Multiplex target enrichment using barcoded multi-kilobase fragments and probe-based capture technologies
Target enrichment capture methods allow scientists to rapidly interrogate important genomic regions of interest for variant discovery, including SNPs, gene isoforms, and structural variation. Custom targeted sequencing panels are important for characterizing heterogeneous, complex diseases and uncovering the genetic basis of inherited traits with more uniform coverage when compared to PCR-based strategies. With the increasing availability of high-quality reference genomes, customized gene panels are readily designed with high specificity to capture genomic regions of interest, thus enabling scientists to expand their research scope from a single individual to larger cohort studies or population-wide investigations. Coupled with PacBio® long-read sequencing, these technologies can capture 5 kb fragments of genomic DNA (gDNA), which are useful for interrogating intronic, exonic, and regulatory regions, characterizing complex structural variations, distinguishing between gene duplications and pseudogenes, and interpreting variant haplotyes. In addition, SMRT® Sequencing offers the lowest GC-bias and can sequence through repetitive regions. We demonstrate the additional insights possible by using in-depth long read capture sequencing for key immunology, drug metabolizing, and disease causing genes such as HLA, filaggrin, and cancer associated genes.
Characterizing haplotype diversity at the immunoglobulin heavy chain locus across human populations using novel long-read sequencing and assembly approaches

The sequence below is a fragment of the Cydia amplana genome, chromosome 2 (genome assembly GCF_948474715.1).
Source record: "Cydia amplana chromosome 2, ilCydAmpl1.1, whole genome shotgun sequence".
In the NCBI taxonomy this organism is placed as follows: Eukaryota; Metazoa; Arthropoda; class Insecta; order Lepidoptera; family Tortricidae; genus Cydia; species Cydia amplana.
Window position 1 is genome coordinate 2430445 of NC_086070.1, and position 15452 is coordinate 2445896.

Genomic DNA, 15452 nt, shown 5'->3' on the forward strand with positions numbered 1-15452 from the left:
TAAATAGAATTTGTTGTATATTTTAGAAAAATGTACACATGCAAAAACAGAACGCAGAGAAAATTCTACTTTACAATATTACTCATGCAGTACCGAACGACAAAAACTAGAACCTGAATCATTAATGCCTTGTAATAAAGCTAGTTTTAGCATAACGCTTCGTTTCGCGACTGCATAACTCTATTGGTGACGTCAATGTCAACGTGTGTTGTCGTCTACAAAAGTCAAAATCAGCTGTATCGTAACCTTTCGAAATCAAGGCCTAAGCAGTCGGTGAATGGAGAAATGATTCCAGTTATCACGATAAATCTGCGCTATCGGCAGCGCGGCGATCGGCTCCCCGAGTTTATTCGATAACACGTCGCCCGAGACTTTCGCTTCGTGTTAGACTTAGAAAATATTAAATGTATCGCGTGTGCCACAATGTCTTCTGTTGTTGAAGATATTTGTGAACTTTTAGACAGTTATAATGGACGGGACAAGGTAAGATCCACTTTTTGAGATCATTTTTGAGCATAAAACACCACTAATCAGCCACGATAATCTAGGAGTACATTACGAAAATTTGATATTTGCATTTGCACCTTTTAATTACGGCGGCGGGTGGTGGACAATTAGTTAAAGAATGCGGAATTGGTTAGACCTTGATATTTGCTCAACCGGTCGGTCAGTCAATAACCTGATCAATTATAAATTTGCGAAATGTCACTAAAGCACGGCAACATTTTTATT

The human immunoglobulin heavy chain locus (IGH) remains among the most understudied regions of the human genome. Recent efforts have shown that haplotype diversity within IGH is elevated and exhibits population specific patterns; for example, our re-sequencing of the locus from only a single chromosome uncovered >100 Kb of novel sequence, including descriptions of six novel alleles, and four previously unmapped genes. Historically, this complex locus architecture has hindered the characterization of IGH germline single nucleotide, copy number, and structural variants (SNVs; CNVs; SVs), and as a result, there remains little known about the role of IGH polymorphisms in inter-individual antibody repertoire variability and disease. To remedy this, we are taking a multi-faceted approach to improving existing genomic resources in the human IGH region. First, from whole-genome and fosmid-based datasets, we are building the largest and most ethnically diverse set of IGH reference assemblies to date, by employing PacBio long-read sequencing combined with novel algorithms for phased haplotype assembly. In total, our effort will result in the characterization of >15 phased haplotypes from individuals of Asian, African, and European descent, to be used as a representative reference set by the genomics and immunogenetics community. Second, we are utilizing this more comprehensive sequence catalogue to inform the design and analysis of novel targeted IGH genotyping assays. Standard targeted DNA enrichment methods (e.g., exome capture) are currently optimized for the capture of only very short (100’s of bp) DNA segments. Our platform uses a modified bench protocol to pair existing capture-array technologies with the enrichment of longer fragments of DNA, enabling the use of PacBio sequencing of DNA segments up to 7 Kb. This substantial increase in contiguity disambiguates many of the complex repeated structures inherent to the locus, while yielding the base pair fidelity required to call SNVs. Together these resources will establish a stronger framework for further characterizing IGH genetic diversity and facilitate IGH genomic profiling in the clinical and research settings, which will be key to fully understanding the role of IGH germline variation in antibody repertoire development and disease.